Adoption is based on loss, and this can’t be ignored when writing for or to birth parents. How one handles grief – both immediate and long term – will be an important a part of the book. The adoptive parents (in most cases) have lost the ability to have a child. The adoptee loses the connection to the original family and is without genetic role models. And birth parents, their losses seem to me to be the hardest.

Some of the newer books are written from the perspective of the birth parent.  Lorraine Dusky’s gripping books:  Birthmark (published in 1979, but I didn’t find it until much later), and Hole in My Heart, published earlier this year, tell the story as only a birth mother can.  Other birth mother memoirs include Southern Arizona author Denise Roessle (Second Chance Mother) and actress Kate Mulgrew’s Born with Teeth, both memoirs that I’ve read this year.

Ann Fessler’s The Girls Who Went Away: The Hidden History of Women Who Surrendered Children for Adoption in the Decades Before Roe v. Wade, written in 2006, quickly became a classic. The book and movie Philomena brought the plight of birth mothers to the screen and thus, to a larger audience.

I’m eager to get busy writing this new book, Helping the Birth Mother You Know.




Day 29 . October 11 – ( I am using the prompt for Day 31 that came after I’d written and posted Day 31 without a prompt. NOW I am using the prompt for day 31 to fill in for the one I’d missed on day 29. Confused?)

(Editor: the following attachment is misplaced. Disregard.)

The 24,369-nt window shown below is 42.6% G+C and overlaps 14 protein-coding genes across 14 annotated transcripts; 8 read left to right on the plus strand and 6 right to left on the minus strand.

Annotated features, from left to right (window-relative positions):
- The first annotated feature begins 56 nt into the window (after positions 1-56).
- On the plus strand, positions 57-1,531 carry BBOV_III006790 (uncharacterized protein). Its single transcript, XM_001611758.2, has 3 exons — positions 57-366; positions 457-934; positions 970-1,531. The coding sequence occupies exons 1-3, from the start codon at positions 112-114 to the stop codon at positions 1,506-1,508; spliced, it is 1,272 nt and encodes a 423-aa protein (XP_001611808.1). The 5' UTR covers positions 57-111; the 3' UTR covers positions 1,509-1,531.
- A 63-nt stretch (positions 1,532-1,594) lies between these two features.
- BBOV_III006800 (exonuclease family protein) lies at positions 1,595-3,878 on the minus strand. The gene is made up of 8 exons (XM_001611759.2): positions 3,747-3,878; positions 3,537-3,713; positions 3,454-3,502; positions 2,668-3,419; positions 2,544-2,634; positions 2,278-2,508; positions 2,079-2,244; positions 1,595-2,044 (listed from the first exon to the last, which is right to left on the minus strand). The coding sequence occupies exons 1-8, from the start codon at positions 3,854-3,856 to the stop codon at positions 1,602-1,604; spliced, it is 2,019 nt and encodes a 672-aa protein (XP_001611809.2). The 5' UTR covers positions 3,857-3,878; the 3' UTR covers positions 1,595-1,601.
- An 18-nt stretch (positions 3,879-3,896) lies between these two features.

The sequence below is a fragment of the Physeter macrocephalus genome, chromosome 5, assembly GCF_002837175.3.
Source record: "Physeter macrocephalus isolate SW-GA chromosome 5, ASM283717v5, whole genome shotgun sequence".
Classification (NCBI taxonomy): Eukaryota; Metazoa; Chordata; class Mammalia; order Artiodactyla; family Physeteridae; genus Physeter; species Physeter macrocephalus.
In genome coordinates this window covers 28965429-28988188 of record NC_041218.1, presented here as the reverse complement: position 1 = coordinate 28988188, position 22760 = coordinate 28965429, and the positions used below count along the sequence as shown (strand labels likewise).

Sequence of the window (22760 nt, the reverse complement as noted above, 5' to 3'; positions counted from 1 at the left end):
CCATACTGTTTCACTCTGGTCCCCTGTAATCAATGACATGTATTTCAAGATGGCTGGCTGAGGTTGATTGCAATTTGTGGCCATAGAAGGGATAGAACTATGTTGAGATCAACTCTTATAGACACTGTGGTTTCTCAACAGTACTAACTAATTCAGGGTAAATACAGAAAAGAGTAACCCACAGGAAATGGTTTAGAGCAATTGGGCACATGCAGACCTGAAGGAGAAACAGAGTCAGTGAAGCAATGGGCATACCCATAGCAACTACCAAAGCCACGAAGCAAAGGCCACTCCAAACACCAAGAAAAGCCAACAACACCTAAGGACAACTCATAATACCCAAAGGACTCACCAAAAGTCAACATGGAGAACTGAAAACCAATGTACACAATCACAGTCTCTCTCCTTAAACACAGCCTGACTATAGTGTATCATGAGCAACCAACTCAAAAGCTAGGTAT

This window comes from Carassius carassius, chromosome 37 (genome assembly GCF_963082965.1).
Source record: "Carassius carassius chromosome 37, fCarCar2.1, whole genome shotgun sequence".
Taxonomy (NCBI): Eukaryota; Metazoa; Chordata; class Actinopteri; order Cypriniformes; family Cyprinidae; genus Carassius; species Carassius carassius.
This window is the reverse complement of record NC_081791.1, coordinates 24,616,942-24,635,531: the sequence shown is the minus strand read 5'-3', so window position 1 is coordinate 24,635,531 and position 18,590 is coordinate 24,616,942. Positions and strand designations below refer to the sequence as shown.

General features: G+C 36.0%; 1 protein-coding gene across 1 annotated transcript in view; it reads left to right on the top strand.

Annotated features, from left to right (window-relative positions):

What is the single best piece of advice you’ve ever received about the publishing process and/or what advice would you offer to a first-time author? 

I can still hear the Cuban-accented voice of Eduardo Cervino: “Just do it!”

I had hit a wall of fear. I was about to drop out on my dream to publish my book in time for the Tucson Festival of Books. The writing was done, the editing was done; I had even talked to a local printer and I was ready to self-publish.  I felt overwhelmed.

I went to a book signing event at Dog Eared Pages, a community bookstore that spotlights local authors, where Eduardo and his wife Lesley Sudders were selling and signing books. “How much time is left? Three weeks? Plenty of time! You can use CreateSpace; it’s how we publish our books. Come over to see us and we will help you.” He handed me their business card with their email address.

I knew Eduardo and Lesley from several of the meetups.  I was surprised to find that they lived less than a mile from me, and even more surprised when they agreed to meet me; ‘Can you come over after dinner, about 7?” They were night owls, too! A good omen!

At this point I was hopeful I could make my deadline and have a box of books in time for the event in Tucson. Lesley began reviewing my manuscript, showing me how to format so the chapters all started on a right side page. Eduardo went to work on the cover. Over the weekend he had taken pictures of some twins in a twin-stroller, with the idea of putting them on the cover of my book! He proudly showed off the pictures as he told me: “You want people who want to adopt to buy your book! These are cute kids. They are perfect. . . Or if you have another idea, we can work with that.”